Matthew 5v44: ‘Love your enemies…do good to them that hate you’.
This commandment came as part of Jesus’ famous Sermon on the Mount. Jesus had just completed a tour of the villages of Galilee, in which he had preached the Gospel message and healed many sick and tormented people. He then took his disciples up a hill, and was followed by a large crowd of people who had come from all over Israel and beyond to hear his words (Matthew 4v23-5v1).
The words he spoke on that hill are some of the most famous in the English language, and have become a cornerstone for much that has been good in society ever since. They are straightforward words, deceptively so since Jesus rarely spoke in the kind of jargon that intellectuals today speak in. On closer inspection though, the Sermon on the Mount isn’t quite as simple as it seems. It may be plainly spoken but it is challenging to live up to, as it challenges all the weaknesses of human nature. Nevertheless they are worth listening to as Jesus’ words are wonderful words of love that if heard and acted on will lead to a much happier and more Godly life. They counteract the causes of the problems our world faces. They speak of forgiveness overcoming revenge, kindness overcoming selfishness and peace overcoming division.
So we come to the commandment in Matthew 5v44 to ‘love your enemies’. It is worth taking a moment to pause and consider the idea.
A few questions may arise. One might be, what does loving your enemy actually mean? The rest of v44 gives the answer. ‘Bless them that curse you, do good to them that hate you, and pray for them which spitefully use you and persecute you’. So loving your enemy means taking practical steps to help them. Often the fact that people don’t like us can stop us from doing much to help them. But as this verse acknowledges, we can always pray for them, which in some ways is the best thing we can do for anyone.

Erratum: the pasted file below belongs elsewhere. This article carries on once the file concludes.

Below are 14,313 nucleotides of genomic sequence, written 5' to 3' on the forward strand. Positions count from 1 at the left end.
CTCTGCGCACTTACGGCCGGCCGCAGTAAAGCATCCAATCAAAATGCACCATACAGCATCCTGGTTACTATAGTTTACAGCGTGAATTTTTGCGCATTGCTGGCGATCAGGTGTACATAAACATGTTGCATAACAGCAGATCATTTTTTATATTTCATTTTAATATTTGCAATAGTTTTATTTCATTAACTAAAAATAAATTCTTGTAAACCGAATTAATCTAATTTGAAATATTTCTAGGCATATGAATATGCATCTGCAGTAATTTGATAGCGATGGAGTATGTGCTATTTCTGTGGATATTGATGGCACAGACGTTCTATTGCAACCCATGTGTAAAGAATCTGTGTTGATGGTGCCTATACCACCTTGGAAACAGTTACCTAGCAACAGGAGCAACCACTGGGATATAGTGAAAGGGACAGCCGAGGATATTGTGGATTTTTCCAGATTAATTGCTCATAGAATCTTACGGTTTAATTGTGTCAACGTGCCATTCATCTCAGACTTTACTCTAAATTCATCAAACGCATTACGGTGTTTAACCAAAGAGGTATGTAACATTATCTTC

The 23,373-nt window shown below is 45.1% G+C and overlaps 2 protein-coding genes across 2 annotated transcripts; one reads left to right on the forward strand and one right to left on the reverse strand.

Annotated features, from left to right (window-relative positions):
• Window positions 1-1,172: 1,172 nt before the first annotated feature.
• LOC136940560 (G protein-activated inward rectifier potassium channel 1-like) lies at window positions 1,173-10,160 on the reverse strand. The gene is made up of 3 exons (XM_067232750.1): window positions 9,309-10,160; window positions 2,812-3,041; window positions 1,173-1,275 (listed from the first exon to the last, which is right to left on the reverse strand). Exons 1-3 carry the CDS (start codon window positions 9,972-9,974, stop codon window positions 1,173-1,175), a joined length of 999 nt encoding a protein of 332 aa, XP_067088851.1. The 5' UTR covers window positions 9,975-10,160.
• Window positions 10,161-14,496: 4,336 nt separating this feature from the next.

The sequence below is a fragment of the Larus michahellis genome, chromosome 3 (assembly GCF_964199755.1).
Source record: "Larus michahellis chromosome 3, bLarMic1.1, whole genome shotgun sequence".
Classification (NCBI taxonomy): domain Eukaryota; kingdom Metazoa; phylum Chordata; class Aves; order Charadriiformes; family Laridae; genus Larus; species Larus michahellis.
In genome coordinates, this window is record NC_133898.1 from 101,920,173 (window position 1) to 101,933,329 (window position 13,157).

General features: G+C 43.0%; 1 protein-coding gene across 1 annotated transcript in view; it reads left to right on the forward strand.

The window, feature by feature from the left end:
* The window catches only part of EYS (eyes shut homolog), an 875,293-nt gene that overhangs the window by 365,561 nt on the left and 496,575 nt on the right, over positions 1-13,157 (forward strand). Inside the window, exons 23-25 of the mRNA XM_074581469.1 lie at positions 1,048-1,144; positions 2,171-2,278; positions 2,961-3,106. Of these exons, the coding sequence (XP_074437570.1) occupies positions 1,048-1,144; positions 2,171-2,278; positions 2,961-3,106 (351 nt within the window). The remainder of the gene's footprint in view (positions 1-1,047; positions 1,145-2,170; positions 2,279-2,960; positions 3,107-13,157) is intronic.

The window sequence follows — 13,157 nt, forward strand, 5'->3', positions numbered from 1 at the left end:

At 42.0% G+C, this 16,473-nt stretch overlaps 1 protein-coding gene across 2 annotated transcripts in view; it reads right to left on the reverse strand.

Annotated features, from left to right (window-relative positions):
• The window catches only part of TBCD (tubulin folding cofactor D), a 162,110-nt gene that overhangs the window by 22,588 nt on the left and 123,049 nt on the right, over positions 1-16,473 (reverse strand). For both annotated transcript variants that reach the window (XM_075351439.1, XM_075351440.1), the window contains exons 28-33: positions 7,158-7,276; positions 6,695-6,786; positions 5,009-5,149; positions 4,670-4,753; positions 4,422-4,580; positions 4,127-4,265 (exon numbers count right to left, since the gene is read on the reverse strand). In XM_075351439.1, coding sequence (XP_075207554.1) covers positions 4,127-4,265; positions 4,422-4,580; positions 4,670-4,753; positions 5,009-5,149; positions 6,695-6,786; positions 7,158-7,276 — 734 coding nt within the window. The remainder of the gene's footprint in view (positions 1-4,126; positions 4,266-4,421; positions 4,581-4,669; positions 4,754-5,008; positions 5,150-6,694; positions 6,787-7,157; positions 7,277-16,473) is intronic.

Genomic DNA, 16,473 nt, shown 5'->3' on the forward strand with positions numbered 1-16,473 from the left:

A second question might be why do we need to love our enemy? One beneficial result will be that much of life’s bitterness will disappear as we go around with less anger in our hearts. The last verse of this chapter gives a deeper reason however. Verse 48 reads ‘be ye therefore perfect, even as your Father which is in heaven is perfect’. This highlights one of the key teachings of the Bible, that we must develop our characters throughout our lives to make them closer to being like God’s character. As verses 46 and 47 remind us, most people love those who love them, their family, their friends and so on. Now, we know that God is love (1 John 4v8). With that in mind, back in Matthew 5, verse 45, we read of God that ‘He makes his sun to rise on the evil and on the good, and sends rain on the just and on the unjust’. So if we want God’s love to shine through us then, we need to try and let the sunshine of our love fall on people we don’t get on with as much as on those we do.
As in all things, Jesus’ actions matched his words. If ever we have problems acting out the commandments of Christ we can look to the Bible, and often to the life of Jesus himself, to inspire us in carrying them out. We have been considering the commandment to love our enemies. This takes determination to do, it does not come naturally to us. So let us consider Jesus on the cross. The soldiers watching over him were a large part of his tremendous suffering. Yet in the famous words from Luke 23v34 he prayed for those soldiers who persecuted him saying ‘Father forgive them, they know not what they do’. Let us follow his example then and try to be perfect even as God is perfect.